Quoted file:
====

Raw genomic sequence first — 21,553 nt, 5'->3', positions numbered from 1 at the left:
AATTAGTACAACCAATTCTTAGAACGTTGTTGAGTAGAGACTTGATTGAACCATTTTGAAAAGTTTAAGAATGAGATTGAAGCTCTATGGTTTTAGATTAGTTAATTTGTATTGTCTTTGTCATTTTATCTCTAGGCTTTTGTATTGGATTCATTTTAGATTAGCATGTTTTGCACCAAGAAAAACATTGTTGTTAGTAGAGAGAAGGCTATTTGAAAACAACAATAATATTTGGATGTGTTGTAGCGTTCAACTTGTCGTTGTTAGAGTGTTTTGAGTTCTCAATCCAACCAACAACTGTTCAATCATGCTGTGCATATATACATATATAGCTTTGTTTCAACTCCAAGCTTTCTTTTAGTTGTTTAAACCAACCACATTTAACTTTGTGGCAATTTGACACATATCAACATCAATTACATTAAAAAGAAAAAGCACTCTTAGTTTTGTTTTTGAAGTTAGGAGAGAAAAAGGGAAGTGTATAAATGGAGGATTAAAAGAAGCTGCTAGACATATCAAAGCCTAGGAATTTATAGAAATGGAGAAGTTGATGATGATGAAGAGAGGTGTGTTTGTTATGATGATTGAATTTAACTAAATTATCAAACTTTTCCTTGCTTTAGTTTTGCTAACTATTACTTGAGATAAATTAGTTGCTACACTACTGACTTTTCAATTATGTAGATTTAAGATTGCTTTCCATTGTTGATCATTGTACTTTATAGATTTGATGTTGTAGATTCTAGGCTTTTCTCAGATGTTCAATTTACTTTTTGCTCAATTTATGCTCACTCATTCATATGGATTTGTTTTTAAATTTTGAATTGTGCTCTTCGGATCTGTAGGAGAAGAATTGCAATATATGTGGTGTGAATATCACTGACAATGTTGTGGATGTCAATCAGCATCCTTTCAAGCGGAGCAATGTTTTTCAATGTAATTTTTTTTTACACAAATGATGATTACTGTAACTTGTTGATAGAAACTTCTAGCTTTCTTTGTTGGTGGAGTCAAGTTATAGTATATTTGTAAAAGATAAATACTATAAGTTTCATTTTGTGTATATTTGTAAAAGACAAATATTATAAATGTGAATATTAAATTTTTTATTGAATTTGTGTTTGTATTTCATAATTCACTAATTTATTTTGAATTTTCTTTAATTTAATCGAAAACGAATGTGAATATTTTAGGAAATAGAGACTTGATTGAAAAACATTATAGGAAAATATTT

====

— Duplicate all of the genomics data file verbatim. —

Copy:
Raw genomic sequence first — 21,553 nt, 5'->3', positions numbered from 1 at the left:
AATTAGTACAACCAATTCTTAGAACGTTGTTGAGTAGAGACTTGATTGAACCATTTTGAAAAGTTTAAGAATGAGATTGAAGCTCTATGGTTTTAGATTAGTTAATTTGTATTGTCTTTGTCATTTTATCTCTAGGCTTTTGTATTGGATTCATTTTAGATTAGCATGTTTTGCACCAAGAAAAACATTGTTGTTAGTAGAGAGAAGGCTATTTGAAAACAACAATAATATTTGGATGTGTTGTAGCGTTCAACTTGTCGTTGTTAGAGTGTTTTGAGTTCTCAATCCAACCAACAACTGTTCAATCATGCTGTGCATATATACATATATAGCTTTGTTTCAACTCCAAGCTTTCTTTTAGTTGTTTAAACCAACCACATTTAACTTTGTGGCAATTTGACACATATCAACATCAATTACATTAAAAAGAAAAAGCACTCTTAGTTTTGTTTTTGAAGTTAGGAGAGAAAAAGGGAAGTGTATAAATGGAGGATTAAAAGAAGCTGCTAGACATATCAAAGCCTAGGAATTTATAGAAATGGAGAAGTTGATGATGATGAAGAGAGGTGTGTTTGTTATGATGATTGAATTTAACTAAATTATCAAACTTTTCCTTGCTTTAGTTTTGCTAACTATTACTTGAGATAAATTAGTTGCTACACTACTGACTTTTCAATTATGTAGATTTAAGATTGCTTTCCATTGTTGATCATTGTACTTTATAGATTTGATGTTGTAGATTCTAGGCTTTTCTCAGATGTTCAATTTACTTTTTGCTCAATTTATGCTCACTCATTCATATGGATTTGTTTTTAAATTTTGAATTGTGCTCTTCGGATCTGTAGGAGAAGAATTGCAATATATGTGGTGTGAATATCACTGACAATGTTGTGGATGTCAATCAGCATCCTTTCAAGCGGAGCAATGTTTTTCAATGTAATTTTTTTTTACACAAATGATGATTACTGTAACTTGTTGATAGAAACTTCTAGCTTTCTTTGTTGGTGGAGTCAAGTTATAGTATATTTGTAAAAGATAAATACTATAAGTTTCATTTTGTGTATATTTGTAAAAGACAAATATTATAAATGTGAATATTAAATTTTTTATTGAATTTGTGTTTGTATTTCATAATTCACTAATTTATTTTGAATTTTCTTTAATTTAATCGAAAACGAATGTGAATATTTTAGGAAATAGAGACTTGATTGAAAAACATTATAGGAAAATATTT